HideMyAss Anonymous VPN Shops Lulzsec Suspects


HideMyAss has admitted it does not hide people’s online asses if they use its service for illegal purposes

HideMyAss.com, the anonymous VPN service, has admitted that it handed over the details of one of the alleged Lulzsec hackers who attacked systems belonging to Sony Picture Entertainment.

The HideMyAss service is based in the UK and provides a free proxy that tell users they can “surf anonymously online, hide your IP address, secure your internet connection, hide your internet history, and protect your online identity.”

Last week the alleged Lulzsec hacker known as ‘Recursion’, aka Cody Andrew Kretsinger, 23, of Phoenix, Arizona, was arrested by the FBI.

Court Order

HideMyAss explained that it had complied with a court order to disclose Kretsinger’s IP address that he had used to log into the HideMyAss service.

Kretsinger had allegedly used HideMyAss.com’s web proxy service to disguise his IP (internet protocol) address whilst he was supposedly hacking into Sony Picture Entertainment servers.

That hack was part of the attack earlier this year on Sony that exposed the the names, birth dates, addresses, emails, phone numbers and passwords of thousands of people who had entered contests promoted by Sony.

And HideMyAss defended its role in handing over the IT address to the FBI in a blog posting.

“We have received concerns by users that our VPN service was utilised by a member or members of the hacktivist group ‘lulzsec’,” it wrote. “It first came to our attention when leaked IRC chat logs were released, in these logs participants discussed about various VPN services they use, and it became apparent that some (Lulzsec) members were using our service.”

“No action was taken, after all there was no evidence to suggest wrongdoing and nothing to identify which accounts with us they were using,” HideMyAss said. “At a later date it came as no surprise to have received a court order asking for information relating to an account associated with some or all of the above cases.”

Illegal Activity

HideMyAss went on to explain that as stated in its terms of service and privacy policy, its service is not to be used for illegal activity, and as a legitimate company it would co-operate with law enforcement if it receive a court order (equivalent of a subpoena in the US).

“Our VPN service and VPN services in general are not designed to be used to commit illegal activity,” it said. “It is very naive to think that by paying a subscription fee to a VPN service you are free to break the law without any consequences.”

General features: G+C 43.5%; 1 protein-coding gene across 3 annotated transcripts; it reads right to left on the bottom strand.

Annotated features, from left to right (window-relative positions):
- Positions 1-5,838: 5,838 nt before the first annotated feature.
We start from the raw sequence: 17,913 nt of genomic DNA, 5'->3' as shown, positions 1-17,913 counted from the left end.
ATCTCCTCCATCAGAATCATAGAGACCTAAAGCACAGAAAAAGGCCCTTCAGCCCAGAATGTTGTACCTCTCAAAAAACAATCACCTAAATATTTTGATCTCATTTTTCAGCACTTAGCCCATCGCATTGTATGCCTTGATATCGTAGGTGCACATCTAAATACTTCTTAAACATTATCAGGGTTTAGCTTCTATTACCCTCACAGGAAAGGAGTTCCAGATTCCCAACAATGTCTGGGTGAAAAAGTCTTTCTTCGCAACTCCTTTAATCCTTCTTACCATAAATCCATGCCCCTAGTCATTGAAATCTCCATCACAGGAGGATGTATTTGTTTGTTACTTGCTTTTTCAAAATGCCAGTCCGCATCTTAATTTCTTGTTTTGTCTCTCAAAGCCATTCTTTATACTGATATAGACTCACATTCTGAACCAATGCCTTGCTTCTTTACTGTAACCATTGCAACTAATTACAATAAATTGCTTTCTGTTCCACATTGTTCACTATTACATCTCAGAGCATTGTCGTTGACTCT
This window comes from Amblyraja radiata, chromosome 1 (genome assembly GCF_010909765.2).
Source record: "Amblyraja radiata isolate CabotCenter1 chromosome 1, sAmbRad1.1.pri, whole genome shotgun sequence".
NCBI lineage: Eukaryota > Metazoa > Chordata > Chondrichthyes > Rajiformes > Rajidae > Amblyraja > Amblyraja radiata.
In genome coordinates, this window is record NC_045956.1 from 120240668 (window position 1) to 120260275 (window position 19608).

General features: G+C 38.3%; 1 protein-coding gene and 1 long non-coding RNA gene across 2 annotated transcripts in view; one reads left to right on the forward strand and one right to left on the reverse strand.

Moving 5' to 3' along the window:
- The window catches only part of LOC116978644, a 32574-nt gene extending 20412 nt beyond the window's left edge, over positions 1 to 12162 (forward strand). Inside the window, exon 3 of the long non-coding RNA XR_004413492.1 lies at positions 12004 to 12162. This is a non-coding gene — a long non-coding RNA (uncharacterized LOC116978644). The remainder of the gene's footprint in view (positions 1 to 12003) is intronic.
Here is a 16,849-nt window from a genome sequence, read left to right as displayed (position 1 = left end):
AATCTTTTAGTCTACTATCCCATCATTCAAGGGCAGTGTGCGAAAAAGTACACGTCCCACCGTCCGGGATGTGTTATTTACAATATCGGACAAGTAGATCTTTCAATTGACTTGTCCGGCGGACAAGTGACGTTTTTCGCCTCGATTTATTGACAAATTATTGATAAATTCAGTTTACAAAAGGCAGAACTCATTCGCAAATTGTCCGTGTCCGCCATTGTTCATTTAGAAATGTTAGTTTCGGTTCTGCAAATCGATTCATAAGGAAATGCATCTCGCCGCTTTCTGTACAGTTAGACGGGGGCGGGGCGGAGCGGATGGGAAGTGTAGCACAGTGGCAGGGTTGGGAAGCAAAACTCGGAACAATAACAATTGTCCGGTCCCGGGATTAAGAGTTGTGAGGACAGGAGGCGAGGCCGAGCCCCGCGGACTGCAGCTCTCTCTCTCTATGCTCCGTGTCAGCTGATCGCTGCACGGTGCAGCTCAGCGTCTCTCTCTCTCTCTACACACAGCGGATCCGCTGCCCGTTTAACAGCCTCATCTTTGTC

It said its service was designed to be used by people wishing to bypass censorship, such as the recent Egyptian revolution “for which our service played a key role for protesters gaining access to websites such as Twitter which were blocked by the government.”

However it seems that Kretsinger may not be the only Lulzsec hacker that used HideMyAss.

Hacker Anger

According to the Guardian newspaper, HideMyAss may also be close to revealing the IP details of another alleged hacker with the online tag of ‘Neuron’, who may also be facing imminent arrest.

The newspaper cited the Pastebin logs, which show that “Neuron” and “Recursion” are not the same person, as the two were in the same chatroom at the same time, and on one occasion addressed each other directly. Recursion then apparently quit the group after it attacked an FBI-related site early in June, but Neuron remained.

Predictably the decision by HideMyAss to reveal Recursion’s IP address has not gone down well in the hacker community.

“Question @HideMyAssCom: Was it worth to rat out one guy who allegedly hacked #PSN in exchange for all your business? You will find out soon,” AnonymousIRC tweeted.

Meanwhile one of HideMyAss’s rivals lost little time in touting for business.

AirVPN said in a statement that it does not keep logs in the way that HideMyAss does: “we would like to reassure our users and our customers that nothing like that [handover of logs] may happen with AirVPN, for a series of legislative.”

It also said that it was based in the EU, not in the USA, and that it does not recognise American jurisdiction.

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Author: Tom Jowitt
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